Sending Emails Using Python and Gmail


Sending personal emails using Python is less secure but it is also sometimes valuable for certain use cases. Gmail used to allow the user to send emails using the Gmail account and the password directly in Python. However, this method has been removed recently because of its severe security issues.

In this blog post, I would like to quickly discuss how to send emails using Python and Gmail nowadays.

Python Gmail Authentication

Previous Authentication

Previously, we could just use the Gmail account and the password for the Gmail SMTP login in Python when “Allow less secure apps to ON” is enabled and the Google account 2-step verification disabled for the Google account. However, it is extremely unsecure because whenever someone got the password they could easily change it and the user would lose the account forever. Even if the Google account is “disposable” for the user, sometimes it is confusing to the Gmail recipients that the Gmail sender address got changed due to the previous one was stolen.

New Authentication - More Secure But More Complicated

From May 30, 2022, no “Allow less secure apps to ON” is allowed for any Google account. Therefore, the previous Gmail authentication method in Python will not work anymore.

Google encouraged the user to use the Gmail API for managing the emails. However, the authentication setup process and verification process are complicated. Credential setups are saved in the application system environment, the application is deployed in a new environment, manual authentication process will be required. This prevented the application from being deployed on the cloud.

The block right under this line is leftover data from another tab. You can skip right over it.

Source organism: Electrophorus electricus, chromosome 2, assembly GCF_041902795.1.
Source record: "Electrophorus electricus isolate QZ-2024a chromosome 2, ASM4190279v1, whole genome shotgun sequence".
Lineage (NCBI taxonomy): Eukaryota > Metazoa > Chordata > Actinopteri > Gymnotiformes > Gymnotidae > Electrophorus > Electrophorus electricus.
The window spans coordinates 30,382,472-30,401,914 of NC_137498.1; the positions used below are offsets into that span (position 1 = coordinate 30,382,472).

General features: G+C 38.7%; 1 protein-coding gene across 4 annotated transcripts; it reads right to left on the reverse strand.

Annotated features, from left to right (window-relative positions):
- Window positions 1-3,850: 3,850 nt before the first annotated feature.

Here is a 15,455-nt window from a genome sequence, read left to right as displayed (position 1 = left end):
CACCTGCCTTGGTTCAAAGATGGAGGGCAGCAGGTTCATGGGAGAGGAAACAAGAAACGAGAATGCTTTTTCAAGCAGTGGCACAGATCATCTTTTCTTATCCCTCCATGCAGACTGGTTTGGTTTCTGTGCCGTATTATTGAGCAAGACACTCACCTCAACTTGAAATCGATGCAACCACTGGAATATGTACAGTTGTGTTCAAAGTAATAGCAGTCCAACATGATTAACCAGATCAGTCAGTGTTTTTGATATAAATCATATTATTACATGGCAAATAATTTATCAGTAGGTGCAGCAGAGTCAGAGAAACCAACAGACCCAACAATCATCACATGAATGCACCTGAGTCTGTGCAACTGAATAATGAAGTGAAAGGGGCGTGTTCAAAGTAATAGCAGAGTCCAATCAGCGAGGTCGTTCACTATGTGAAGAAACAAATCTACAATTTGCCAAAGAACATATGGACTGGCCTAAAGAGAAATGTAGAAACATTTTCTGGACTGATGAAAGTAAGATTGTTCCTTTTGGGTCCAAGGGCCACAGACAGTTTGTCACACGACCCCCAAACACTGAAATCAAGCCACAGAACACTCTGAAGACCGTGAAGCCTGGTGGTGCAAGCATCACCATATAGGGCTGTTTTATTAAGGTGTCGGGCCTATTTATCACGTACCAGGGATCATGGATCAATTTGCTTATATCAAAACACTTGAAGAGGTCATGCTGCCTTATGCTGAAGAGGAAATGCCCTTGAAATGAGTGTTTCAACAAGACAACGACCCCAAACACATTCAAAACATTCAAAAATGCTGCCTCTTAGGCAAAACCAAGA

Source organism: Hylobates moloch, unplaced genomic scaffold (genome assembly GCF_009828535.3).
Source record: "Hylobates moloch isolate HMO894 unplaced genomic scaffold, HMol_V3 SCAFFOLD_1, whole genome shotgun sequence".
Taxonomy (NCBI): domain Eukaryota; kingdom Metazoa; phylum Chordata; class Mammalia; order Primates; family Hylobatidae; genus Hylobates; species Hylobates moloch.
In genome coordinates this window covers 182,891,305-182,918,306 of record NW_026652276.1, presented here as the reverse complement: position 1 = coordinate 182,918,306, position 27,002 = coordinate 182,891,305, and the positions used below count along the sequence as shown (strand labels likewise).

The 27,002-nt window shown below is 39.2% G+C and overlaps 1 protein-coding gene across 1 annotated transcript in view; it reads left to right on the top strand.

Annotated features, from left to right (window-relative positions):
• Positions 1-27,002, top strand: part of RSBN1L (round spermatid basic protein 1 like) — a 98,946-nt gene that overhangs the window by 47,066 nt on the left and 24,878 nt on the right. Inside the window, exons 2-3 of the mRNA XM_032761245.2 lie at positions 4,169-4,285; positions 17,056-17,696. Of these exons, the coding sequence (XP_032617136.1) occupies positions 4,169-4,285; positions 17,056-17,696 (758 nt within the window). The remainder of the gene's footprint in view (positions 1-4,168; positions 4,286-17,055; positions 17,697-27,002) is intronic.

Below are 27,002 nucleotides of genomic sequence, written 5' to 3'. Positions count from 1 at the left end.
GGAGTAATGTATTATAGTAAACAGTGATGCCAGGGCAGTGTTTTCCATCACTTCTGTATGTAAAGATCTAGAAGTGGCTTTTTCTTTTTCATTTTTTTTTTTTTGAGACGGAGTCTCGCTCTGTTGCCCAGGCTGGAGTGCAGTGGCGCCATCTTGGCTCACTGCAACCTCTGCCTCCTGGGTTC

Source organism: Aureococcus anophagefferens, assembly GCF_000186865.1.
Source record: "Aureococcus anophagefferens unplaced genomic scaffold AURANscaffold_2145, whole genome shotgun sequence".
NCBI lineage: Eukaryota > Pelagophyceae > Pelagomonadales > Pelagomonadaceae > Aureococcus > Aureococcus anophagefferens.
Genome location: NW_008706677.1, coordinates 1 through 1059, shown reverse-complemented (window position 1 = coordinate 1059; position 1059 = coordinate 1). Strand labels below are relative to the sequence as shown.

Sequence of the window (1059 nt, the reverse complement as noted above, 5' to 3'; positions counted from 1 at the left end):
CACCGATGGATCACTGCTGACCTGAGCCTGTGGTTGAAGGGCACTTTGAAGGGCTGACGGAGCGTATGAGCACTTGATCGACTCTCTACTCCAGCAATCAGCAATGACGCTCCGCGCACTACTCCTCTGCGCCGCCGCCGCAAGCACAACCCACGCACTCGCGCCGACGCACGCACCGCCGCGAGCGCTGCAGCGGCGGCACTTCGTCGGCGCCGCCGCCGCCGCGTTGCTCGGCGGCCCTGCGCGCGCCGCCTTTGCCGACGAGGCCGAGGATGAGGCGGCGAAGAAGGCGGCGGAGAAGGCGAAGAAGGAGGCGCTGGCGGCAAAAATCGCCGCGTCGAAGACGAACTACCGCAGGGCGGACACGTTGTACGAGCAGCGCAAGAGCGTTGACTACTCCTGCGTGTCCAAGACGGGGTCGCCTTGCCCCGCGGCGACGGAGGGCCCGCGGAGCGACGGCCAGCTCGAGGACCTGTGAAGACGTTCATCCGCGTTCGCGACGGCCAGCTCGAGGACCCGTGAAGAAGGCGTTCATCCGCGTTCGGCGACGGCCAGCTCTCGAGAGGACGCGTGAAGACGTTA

New Authentication - Less Secure But Less Complicated

There is, however, another hidden way for Gmail authentication in Python, which is setting up an App password while the Google account 2-step verification is enabled. App passwords let you sign in to your Google Account from apps on devices that don’t support 2-Step Verification. It is less secure. That’s probably why Google did not advocate it. However, it is less secure in a sense that someone could use your Gmail account to send emails on your behalf if they happen to get your App password, but they could not change your Google account password if they don’t know the it. The Google account owner could change or delete the App password anytime if they found the Gmail account has been compromised.

After setting up the 2-step verification and App password for Google account, the Google account security might look like this.

Google App Password

Python Sending Gmail

In the Python script, instead of using the Google account password, we use the App password for Gmail SMTP authentication.
import smtplib, ssl
from email.message import EmailMessage

port = 465 # For SSL
smtp_server = ""
sender_email = "" # Enter your address
receiver_email = "" # Enter receiver address
password = "16-digit-app-password"

msg = EmailMessage()
msg.set_content("Hello Underworld!")
msg['Subject'] = "Hello Underworld from Python Gmail!"
msg['From'] = sender_email
msg['To'] = receiver_email

context = ssl.create_default_context()
with smtplib.SMTP_SSL(smtp_server, port, context=context) as server:
server.login(sender_email, password)
server.send_message(msg, from_addr=sender_email, to_addrs=receiver_email)

The reader is encouraged to try the above Python script.

Sending Emails Using Python and Gmail


Lei Mao

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